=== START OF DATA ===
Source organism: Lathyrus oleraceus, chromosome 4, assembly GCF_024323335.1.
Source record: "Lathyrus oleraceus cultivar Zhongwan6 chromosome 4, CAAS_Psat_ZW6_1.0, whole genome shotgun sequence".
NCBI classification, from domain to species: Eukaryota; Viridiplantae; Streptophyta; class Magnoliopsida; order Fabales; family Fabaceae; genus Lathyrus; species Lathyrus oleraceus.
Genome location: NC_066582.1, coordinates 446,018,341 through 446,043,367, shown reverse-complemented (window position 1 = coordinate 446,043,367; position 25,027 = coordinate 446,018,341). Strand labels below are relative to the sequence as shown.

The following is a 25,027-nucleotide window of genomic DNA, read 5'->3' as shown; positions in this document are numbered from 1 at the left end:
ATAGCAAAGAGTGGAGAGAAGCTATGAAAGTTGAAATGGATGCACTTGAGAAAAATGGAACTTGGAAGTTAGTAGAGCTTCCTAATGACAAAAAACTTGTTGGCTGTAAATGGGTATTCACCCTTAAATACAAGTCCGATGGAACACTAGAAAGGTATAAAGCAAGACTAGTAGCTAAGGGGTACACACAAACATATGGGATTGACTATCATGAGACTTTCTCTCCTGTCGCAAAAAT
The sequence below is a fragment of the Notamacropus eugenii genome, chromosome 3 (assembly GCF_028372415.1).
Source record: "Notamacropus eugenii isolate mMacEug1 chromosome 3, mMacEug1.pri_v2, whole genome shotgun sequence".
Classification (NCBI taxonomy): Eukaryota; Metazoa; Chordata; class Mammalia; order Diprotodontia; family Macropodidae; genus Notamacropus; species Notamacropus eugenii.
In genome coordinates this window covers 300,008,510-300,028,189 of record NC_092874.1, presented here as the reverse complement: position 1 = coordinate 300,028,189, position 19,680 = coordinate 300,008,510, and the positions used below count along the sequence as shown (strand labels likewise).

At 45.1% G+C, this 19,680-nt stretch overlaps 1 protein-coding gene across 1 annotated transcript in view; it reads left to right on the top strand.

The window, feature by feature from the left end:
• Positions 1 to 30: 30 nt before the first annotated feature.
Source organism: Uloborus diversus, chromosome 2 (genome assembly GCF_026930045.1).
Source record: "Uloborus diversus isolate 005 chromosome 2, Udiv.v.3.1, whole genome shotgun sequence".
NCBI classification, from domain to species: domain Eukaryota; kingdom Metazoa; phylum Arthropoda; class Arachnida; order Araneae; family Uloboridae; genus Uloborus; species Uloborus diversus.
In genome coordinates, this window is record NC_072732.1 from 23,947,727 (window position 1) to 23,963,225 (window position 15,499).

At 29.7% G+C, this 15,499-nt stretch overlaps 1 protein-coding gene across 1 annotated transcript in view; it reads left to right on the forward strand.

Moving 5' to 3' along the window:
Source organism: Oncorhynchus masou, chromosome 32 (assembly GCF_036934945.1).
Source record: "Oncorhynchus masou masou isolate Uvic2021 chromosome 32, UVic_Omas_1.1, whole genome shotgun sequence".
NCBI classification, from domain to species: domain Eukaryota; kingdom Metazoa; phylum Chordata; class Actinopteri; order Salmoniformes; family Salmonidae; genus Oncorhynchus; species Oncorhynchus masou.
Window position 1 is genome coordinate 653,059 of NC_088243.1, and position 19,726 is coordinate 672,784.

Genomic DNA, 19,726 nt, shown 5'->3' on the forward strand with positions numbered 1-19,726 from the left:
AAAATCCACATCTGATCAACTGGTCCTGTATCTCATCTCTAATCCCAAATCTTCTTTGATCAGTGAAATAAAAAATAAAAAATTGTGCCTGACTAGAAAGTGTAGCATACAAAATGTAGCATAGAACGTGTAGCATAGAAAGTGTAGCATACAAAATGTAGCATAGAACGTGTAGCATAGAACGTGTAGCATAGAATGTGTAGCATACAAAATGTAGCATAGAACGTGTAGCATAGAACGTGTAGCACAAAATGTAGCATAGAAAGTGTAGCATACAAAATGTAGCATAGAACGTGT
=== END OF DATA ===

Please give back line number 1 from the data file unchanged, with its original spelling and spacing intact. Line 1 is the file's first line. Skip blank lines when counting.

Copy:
Source organism: Lathyrus oleraceus, chromosome 4, assembly GCF_024323335.1.